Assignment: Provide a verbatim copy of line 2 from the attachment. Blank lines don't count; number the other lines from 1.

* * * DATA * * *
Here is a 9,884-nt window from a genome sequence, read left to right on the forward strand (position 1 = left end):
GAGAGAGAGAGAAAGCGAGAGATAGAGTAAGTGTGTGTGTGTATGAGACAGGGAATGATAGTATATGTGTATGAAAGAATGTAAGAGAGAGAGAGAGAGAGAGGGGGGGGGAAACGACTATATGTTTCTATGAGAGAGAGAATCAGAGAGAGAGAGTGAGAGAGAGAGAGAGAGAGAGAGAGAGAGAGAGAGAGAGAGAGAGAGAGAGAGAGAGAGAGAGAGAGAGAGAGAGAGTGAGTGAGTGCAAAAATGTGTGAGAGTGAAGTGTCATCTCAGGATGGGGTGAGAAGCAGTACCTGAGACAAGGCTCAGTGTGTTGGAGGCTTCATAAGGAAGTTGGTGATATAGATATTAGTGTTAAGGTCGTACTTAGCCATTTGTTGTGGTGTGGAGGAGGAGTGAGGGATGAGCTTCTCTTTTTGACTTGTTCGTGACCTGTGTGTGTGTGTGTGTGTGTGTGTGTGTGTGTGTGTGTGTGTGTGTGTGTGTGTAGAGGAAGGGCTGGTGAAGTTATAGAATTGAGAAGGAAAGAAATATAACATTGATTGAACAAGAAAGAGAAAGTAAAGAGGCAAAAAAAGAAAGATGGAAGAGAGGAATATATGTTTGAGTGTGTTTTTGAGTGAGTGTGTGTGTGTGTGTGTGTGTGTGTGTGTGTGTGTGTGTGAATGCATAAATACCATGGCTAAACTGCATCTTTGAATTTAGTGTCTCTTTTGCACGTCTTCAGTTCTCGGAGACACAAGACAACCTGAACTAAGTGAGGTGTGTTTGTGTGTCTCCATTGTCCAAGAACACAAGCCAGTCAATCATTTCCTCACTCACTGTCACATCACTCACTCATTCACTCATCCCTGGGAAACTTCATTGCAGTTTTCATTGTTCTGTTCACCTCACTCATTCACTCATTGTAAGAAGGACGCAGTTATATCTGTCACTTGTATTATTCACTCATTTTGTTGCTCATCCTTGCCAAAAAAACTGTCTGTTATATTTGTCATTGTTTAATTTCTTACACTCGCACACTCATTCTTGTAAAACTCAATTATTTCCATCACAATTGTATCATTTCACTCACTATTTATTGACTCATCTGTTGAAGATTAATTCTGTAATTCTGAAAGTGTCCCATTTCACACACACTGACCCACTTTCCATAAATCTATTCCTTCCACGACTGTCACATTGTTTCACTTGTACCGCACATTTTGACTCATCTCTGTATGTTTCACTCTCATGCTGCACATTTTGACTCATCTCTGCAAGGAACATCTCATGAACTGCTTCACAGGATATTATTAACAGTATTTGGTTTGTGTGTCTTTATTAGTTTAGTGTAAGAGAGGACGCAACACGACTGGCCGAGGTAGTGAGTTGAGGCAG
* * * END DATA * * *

GAGAGAGAGAGAAAGCGAGAGATAGAGTAAGTGTGTGTGTGTATGAGACAGGGAATGATAGTATATGTGTATGAAAGAATGTAAGAGAGAGAGAGAGAGAGAGGGGGGGGGAAACGACTATATGTTTCTATGAGAGAGAGAATCAGAGAGAGAGAGTGAGAGAGAGAGAGAGAGAGAGAGAGAGAGAGAGAGAGAGAGAGAGAGAGAGAGAGAGAGAGAGAGAGAGAGAGAGAGTGAGTGAGTGCAAAAATGTGTGAGAGTGAAGTGTCATCTCAGGATGGGGTGAGAAGCAGTACCTGAGACAAGGCTCAGTGTGTTGGAGGCTTCATAAGGAAGTTGGTGATATAGATATTAGTGTTAAGGTCGTACTTAGCCATTTGTTGTGGTGTGGAGGAGGAGTGAGGGATGAGCTTCTCTTTTTGACTTGTTCGTGACCTGTGTGTGTGTGTGTGTGTGTGTGTGTGTGTGTGTGTGTGTGTGTGTGTGTGTGTAGAGGAAGGGCTGGTGAAGTTATAGAATTGAGAAGGAAAGAAATATAACATTGATTGAACAAGAAAGAGAAAGTAAAGAGGCAAAAAAAGAAAGATGGAAGAGAGGAATATATGTTTGAGTGTGTTTTTGAGTGAGTGTGTGTGTGTGTGTGTGTGTGTGTGTGTGTGTGTGTGTGAATGCATAAATACCATGGCTAAACTGCATCTTTGAATTTAGTGTCTCTTTTGCACGTCTTCAGTTCTCGGAGACACAAGACAACCTGAACTAAGTGAGGTGTGTTTGTGTGTCTCCATTGTCCAAGAACACAAGCCAGTCAATCATTTCCTCACTCACTGTCACATCACTCACTCATTCACTCATCCCTGGGAAACTTCATTGCAGTTTTCATTGTTCTGTTCACCTCACTCATTCACTCATTGTAAGAAGGACGCAGTTATATCTGTCACTTGTATTATTCACTCATTTTGTTGCTCATCCTTGCCAAAAAAACTGTCTGTTATATTTGTCATTGTTTAATTTCTTACACTCGCACACTCATTCTTGTAAAACTCAATTATTTCCATCACAATTGTATCATTTCACTCACTATTTATTGACTCATCTGTTGAAGATTAATTCTGTAATTCTGAAAGTGTCCCATTTCACACACACTGACCCACTTTCCATAAATCTATTCCTTCCACGACTGTCACATTGTTTCACTTGTACCGCACATTTTGACTCATCTCTGTATGTTTCACTCTCATGCTGCACATTTTGACTCATCTCTGCAAGGAACATCTCATGAACTGCTTCACAGGATATTATTAACAGTATTTGGTTTGTGTGTCTTTATTAGTTTAGTGTAAGAGAGGACGCAACACGACTGGCCGAGGTAGTGAGTTGAGGCAG